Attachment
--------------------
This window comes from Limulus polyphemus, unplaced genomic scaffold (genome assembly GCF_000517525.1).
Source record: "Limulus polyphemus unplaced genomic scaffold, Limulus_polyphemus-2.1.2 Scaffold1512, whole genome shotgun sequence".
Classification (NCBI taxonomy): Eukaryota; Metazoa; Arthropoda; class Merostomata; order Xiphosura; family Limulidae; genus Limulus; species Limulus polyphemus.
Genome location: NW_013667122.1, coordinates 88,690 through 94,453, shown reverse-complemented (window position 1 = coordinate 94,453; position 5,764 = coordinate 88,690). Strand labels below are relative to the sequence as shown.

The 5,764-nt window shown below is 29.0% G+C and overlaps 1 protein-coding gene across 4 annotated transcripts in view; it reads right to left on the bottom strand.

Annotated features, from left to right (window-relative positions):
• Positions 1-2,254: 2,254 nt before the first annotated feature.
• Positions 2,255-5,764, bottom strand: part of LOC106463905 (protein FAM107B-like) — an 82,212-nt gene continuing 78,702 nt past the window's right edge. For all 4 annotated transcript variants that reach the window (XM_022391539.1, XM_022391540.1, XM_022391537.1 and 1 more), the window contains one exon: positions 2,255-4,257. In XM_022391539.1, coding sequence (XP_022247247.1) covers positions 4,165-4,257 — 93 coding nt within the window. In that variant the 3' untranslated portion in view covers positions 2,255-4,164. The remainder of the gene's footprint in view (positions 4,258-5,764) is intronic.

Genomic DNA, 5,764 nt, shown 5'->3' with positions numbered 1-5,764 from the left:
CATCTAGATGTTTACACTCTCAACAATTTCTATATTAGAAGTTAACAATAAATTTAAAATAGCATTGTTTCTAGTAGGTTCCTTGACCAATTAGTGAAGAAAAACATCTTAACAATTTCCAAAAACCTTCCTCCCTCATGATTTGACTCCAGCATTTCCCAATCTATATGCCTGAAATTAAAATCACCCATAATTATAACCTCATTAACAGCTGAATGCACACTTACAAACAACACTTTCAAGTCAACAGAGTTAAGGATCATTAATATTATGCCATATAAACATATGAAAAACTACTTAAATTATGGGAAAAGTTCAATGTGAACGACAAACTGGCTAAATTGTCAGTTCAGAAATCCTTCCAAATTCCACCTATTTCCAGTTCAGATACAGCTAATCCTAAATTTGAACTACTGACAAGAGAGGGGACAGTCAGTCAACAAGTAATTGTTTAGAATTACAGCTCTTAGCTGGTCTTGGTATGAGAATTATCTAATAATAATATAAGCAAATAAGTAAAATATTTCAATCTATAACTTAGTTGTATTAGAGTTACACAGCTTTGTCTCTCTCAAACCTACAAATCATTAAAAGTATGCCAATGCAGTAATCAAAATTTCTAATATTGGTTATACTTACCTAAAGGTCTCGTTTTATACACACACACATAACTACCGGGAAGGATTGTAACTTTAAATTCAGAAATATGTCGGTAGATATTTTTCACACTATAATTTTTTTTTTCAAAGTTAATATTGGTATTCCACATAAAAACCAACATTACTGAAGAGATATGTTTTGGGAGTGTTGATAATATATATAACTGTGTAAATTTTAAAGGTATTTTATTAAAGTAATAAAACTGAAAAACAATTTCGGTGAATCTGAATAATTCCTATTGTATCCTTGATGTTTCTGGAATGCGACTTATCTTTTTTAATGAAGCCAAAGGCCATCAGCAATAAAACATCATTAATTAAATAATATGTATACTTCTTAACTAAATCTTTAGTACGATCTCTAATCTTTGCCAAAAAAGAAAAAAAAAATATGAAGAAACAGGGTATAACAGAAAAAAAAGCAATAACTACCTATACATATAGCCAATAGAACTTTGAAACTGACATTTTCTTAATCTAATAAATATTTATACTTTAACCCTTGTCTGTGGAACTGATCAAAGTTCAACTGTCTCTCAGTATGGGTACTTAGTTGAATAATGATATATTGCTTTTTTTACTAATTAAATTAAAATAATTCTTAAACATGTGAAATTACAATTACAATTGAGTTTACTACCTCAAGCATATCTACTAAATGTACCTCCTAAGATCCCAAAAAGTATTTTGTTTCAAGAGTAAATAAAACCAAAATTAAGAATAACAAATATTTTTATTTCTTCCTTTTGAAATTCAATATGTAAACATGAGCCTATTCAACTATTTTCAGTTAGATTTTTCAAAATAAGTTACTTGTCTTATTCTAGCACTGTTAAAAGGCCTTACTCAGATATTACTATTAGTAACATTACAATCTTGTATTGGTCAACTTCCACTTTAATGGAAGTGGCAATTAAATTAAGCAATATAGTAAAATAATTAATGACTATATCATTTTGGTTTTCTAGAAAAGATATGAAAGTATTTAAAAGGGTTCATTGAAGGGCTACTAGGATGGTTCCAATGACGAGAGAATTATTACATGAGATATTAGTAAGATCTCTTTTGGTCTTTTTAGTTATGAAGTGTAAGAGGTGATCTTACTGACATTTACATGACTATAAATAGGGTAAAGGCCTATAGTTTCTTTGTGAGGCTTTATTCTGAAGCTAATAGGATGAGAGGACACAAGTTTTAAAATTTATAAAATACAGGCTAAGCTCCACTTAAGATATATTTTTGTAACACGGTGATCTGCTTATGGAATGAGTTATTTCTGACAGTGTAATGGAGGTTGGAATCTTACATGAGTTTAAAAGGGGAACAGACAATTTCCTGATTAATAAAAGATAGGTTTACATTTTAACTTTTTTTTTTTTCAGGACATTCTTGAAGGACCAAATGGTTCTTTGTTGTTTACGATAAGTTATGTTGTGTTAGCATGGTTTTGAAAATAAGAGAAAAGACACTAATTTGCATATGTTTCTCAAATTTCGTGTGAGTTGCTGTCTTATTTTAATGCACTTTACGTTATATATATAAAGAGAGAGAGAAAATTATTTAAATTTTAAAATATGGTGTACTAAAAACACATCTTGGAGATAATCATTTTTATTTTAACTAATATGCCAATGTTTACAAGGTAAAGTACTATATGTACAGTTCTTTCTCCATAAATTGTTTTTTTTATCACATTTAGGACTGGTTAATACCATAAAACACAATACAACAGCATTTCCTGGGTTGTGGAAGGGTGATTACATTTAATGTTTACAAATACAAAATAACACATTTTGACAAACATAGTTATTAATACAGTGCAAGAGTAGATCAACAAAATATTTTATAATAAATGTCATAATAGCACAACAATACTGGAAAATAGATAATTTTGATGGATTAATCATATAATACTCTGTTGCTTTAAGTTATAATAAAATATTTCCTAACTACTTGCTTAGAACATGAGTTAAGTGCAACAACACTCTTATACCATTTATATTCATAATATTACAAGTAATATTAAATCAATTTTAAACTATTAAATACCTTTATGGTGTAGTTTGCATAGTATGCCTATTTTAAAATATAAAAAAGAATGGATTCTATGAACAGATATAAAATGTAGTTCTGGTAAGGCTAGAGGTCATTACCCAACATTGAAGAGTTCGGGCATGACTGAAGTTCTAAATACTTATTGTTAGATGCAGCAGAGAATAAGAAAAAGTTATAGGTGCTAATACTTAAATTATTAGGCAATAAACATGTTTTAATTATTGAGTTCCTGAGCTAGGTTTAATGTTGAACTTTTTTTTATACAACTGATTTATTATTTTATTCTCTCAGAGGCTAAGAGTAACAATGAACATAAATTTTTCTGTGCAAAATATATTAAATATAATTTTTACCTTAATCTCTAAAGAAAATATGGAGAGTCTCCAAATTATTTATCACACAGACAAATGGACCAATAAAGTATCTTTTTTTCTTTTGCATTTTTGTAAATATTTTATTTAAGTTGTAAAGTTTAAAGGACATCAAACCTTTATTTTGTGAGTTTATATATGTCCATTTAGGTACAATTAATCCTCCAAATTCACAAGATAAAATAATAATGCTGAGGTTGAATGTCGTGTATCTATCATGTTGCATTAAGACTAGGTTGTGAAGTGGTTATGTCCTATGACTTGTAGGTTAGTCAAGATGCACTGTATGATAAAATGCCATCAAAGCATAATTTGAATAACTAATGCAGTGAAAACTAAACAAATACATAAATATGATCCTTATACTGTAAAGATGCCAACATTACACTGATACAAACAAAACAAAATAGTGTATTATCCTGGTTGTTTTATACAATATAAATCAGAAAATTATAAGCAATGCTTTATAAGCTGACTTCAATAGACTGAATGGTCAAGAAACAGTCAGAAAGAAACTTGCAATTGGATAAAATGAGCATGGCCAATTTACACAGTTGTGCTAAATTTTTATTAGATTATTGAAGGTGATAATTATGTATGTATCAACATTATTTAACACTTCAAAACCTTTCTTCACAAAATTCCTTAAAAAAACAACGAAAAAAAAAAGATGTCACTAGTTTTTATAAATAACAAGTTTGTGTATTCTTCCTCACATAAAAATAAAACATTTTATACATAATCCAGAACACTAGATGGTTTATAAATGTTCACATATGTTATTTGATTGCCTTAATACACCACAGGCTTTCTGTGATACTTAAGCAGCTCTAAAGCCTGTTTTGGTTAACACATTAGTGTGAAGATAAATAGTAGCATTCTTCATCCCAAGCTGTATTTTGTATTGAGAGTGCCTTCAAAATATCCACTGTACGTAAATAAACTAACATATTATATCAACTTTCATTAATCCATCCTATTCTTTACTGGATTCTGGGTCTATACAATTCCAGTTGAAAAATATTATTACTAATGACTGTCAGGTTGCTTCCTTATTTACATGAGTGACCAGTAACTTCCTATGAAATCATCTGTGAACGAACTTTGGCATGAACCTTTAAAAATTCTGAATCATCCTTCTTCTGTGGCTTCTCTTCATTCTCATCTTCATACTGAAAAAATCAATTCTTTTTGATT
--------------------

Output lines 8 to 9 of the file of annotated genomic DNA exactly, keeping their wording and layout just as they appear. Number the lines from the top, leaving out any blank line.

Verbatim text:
• Positions 2,255-5,764, bottom strand: part of LOC106463905 (protein FAM107B-like) — an 82,212-nt gene continuing 78,702 nt past the window's right edge. For all 4 annotated transcript variants that reach the window (XM_022391539.1, XM_022391540.1, XM_022391537.1 and 1 more), the window contains one exon: positions 2,255-4,257. In XM_022391539.1, coding sequence (XP_022247247.1) covers positions 4,165-4,257 — 93 coding nt within the window. In that variant the 3' untranslated portion in view covers positions 2,255-4,164. The remainder of the gene's footprint in view (positions 4,258-5,764) is intronic.

Genomic DNA, 5,764 nt, shown 5'->3' with positions numbered 1-5,764 from the left: